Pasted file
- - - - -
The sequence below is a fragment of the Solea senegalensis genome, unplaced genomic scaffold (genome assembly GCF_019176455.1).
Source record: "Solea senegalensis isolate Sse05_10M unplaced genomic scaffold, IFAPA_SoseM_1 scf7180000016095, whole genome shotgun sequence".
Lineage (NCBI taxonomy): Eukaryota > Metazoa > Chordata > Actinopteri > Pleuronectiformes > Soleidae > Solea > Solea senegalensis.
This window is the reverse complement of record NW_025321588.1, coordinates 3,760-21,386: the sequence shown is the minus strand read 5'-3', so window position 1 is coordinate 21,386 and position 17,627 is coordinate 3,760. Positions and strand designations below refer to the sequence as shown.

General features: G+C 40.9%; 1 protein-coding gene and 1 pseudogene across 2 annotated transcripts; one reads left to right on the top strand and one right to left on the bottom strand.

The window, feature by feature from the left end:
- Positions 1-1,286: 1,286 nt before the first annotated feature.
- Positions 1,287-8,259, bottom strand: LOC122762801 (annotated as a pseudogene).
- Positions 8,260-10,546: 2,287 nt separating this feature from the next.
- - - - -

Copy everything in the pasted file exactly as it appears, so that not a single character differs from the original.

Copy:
The sequence below is a fragment of the Solea senegalensis genome, unplaced genomic scaffold (genome assembly GCF_019176455.1).
Source record: "Solea senegalensis isolate Sse05_10M unplaced genomic scaffold, IFAPA_SoseM_1 scf7180000016095, whole genome shotgun sequence".
Lineage (NCBI taxonomy): Eukaryota > Metazoa > Chordata > Actinopteri > Pleuronectiformes > Soleidae > Solea > Solea senegalensis.
This window is the reverse complement of record NW_025321588.1, coordinates 3,760-21,386: the sequence shown is the minus strand read 5'-3', so window position 1 is coordinate 21,386 and position 17,627 is coordinate 3,760. Positions and strand designations below refer to the sequence as shown.

General features: G+C 40.9%; 1 protein-coding gene and 1 pseudogene across 2 annotated transcripts; one reads left to right on the top strand and one right to left on the bottom strand.

The window, feature by feature from the left end:
- Positions 1-1,286: 1,286 nt before the first annotated feature.
- Positions 1,287-8,259, bottom strand: LOC122762801 (annotated as a pseudogene).
- Positions 8,260-10,546: 2,287 nt separating this feature from the next.